Women's Mission, Fulfillment, and Travel: The Experience of Taiwanese Female Tenrikyo Missionary Returning to the Ojiba
Shwu-Wen Chiou (Department of International Affairs and Business, Nanhua University)
Utilizing the theoretical framework of structure-subject, this article clarifies the possibility of realizing “ojibagaeri” (returning to the original place) for the Tenrikyo Taiwanese female missionaries in recreating their self-subjectivity. The structure refers to the multi-layered social system surrounding them, in the state apparatus, patriarchy, colonialism and its extensions. The responses of Tenrikyo Taiwanese female missionaries were as follows: in the face of the restrictions of the state apparatuses of Taiwan and Japan on transnational travel for religious purposes, they used detours to obtain a visa to Japan and residence period qualification. To overcome the oppression of patriarchy, in particular the husband’s opposition to their beliefs, they used forbearance or “osazuke” (divine empowerment) to win trust and support. They made good use of their Japanese language skills acquired by colonial education and their own high degree of cultural identity; they accumulated religious capital and gradually entered the world of Tenrikyo. This article addresses five target groups-freshman training students, the learning-by-doing first phase lecturers, care-giving dormitory teachers, trustworthy pilgrimage group leaders, and returnees who had a covenant with God-to grasp the multiple identities of the Taiwanese female missionaries in the “ojiba” (original place), in order to analyze the conversion of gendered roles, the transcendence of stratified roles, and the hierarchical relationship between humans and God. The study has found that the operational logic of these identities is in the manifestation of the spirit of “hinokisin” (volunteering). The Taiwanese female missionaries developed their relationships with themselves, others, and God, engendering a high degree of mutual subjectivity. They embarked upon a spiritual covenant with God, and their experience and emotions flowed from their feeling of being with God, as if the source of living water that strengthens religious beliefs and expands life energy. The features and contributions of this paper are in highlighting the profound meaning of self-exchange and intersubjectivity in the field of religion, as well as deepening the discussion of the relationship between humans and God, thus rendering the subjectivity of the Taiwanese female missionaries more vivid and dialectical, coming closer to their true process of entering into belief.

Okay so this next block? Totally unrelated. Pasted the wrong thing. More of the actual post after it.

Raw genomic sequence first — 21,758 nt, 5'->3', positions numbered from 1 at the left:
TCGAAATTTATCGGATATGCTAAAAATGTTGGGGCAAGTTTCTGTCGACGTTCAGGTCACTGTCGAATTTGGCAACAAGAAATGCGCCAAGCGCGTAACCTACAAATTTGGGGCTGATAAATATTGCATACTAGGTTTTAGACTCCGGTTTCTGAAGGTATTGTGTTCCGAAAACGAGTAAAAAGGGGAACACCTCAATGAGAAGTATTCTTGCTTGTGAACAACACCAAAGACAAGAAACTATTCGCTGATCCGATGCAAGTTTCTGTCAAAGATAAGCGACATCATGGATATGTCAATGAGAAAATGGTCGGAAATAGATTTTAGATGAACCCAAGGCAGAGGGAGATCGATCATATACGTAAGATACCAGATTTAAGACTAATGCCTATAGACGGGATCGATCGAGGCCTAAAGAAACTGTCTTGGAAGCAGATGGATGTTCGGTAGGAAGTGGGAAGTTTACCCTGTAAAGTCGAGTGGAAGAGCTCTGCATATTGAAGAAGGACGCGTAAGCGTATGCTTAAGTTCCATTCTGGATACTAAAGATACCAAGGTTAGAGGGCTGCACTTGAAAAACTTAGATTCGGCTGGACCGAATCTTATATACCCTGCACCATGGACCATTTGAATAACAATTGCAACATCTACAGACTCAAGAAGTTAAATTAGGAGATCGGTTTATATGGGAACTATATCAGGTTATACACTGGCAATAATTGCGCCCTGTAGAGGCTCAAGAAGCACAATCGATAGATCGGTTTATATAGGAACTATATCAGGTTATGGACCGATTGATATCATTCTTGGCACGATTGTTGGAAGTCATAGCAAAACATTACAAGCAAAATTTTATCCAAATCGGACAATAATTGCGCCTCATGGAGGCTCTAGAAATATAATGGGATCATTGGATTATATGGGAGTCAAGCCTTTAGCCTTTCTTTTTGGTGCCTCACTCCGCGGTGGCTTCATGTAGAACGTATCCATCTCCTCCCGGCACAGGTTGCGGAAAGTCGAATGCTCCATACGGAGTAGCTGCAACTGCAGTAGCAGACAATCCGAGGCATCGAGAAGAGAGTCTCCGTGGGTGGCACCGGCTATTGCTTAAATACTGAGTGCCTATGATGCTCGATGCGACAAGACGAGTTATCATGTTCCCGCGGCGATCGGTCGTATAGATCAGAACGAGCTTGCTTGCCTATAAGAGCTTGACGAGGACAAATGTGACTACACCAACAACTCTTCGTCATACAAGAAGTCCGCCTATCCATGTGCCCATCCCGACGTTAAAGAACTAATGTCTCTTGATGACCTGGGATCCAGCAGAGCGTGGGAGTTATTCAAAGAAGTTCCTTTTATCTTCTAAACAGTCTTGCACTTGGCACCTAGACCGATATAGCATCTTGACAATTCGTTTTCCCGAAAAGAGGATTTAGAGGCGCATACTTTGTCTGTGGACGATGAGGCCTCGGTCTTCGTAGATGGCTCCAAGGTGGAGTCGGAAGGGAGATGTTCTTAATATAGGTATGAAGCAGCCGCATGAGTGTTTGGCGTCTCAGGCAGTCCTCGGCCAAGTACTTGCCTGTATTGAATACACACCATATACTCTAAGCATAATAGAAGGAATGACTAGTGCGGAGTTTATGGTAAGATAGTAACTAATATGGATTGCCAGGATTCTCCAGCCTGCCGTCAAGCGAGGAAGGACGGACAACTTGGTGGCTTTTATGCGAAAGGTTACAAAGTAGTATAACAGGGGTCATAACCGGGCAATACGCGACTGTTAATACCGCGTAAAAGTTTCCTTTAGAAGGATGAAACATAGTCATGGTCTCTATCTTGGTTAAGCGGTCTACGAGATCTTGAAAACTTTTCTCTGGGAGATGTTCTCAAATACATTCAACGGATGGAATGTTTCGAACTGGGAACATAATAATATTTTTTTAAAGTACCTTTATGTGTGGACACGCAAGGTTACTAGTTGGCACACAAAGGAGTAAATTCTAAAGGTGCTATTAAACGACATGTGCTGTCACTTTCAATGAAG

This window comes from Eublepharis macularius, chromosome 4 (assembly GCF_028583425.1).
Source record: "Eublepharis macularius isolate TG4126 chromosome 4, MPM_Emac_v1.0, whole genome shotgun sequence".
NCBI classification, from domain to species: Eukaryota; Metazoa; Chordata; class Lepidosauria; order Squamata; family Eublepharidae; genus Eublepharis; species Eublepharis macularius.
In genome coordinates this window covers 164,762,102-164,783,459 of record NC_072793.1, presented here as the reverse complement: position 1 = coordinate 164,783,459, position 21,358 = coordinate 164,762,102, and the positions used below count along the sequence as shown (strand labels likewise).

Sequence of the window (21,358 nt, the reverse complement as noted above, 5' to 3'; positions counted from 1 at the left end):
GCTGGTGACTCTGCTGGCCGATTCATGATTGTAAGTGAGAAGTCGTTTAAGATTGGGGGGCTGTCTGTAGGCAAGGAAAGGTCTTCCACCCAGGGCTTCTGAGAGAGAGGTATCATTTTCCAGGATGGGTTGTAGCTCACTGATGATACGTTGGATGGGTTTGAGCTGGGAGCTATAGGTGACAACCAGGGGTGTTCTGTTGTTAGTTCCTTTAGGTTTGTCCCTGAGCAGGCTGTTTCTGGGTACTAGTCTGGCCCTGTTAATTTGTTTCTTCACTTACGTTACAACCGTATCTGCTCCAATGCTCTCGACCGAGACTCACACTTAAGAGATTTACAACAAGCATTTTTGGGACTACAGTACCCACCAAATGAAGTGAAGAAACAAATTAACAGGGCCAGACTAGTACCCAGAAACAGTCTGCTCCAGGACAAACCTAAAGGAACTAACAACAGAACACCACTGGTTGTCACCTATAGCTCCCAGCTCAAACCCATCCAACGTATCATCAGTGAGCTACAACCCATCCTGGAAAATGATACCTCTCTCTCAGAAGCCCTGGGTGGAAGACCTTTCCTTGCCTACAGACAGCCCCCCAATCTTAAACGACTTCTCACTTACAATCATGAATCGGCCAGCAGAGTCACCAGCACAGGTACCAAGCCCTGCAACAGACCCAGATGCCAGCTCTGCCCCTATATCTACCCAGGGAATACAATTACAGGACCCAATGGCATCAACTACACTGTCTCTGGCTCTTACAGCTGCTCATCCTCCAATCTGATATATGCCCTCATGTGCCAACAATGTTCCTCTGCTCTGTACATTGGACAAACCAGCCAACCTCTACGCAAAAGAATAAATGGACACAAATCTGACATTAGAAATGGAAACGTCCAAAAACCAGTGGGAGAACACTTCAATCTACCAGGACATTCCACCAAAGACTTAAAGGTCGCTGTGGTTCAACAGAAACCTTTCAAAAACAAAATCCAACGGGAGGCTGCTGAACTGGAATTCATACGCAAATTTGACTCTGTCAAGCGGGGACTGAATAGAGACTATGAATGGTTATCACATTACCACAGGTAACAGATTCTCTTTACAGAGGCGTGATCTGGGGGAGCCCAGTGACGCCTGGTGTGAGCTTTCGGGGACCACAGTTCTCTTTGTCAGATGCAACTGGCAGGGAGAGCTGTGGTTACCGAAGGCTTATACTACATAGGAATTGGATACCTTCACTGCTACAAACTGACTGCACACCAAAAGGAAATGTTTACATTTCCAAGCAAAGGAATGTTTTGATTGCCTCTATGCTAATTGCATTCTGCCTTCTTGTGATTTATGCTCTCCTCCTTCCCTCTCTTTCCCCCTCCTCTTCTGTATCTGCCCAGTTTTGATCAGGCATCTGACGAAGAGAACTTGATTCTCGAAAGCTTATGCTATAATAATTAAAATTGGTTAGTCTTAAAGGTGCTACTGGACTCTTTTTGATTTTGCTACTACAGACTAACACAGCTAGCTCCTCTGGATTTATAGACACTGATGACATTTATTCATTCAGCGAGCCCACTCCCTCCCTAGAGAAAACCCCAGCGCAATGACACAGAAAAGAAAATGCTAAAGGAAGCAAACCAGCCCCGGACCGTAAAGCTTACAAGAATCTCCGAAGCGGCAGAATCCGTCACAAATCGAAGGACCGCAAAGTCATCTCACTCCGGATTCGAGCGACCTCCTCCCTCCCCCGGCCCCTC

Tenrikyo, Taiwanese female missionaries, ojibagaeri, hinokisin, intersubjectivity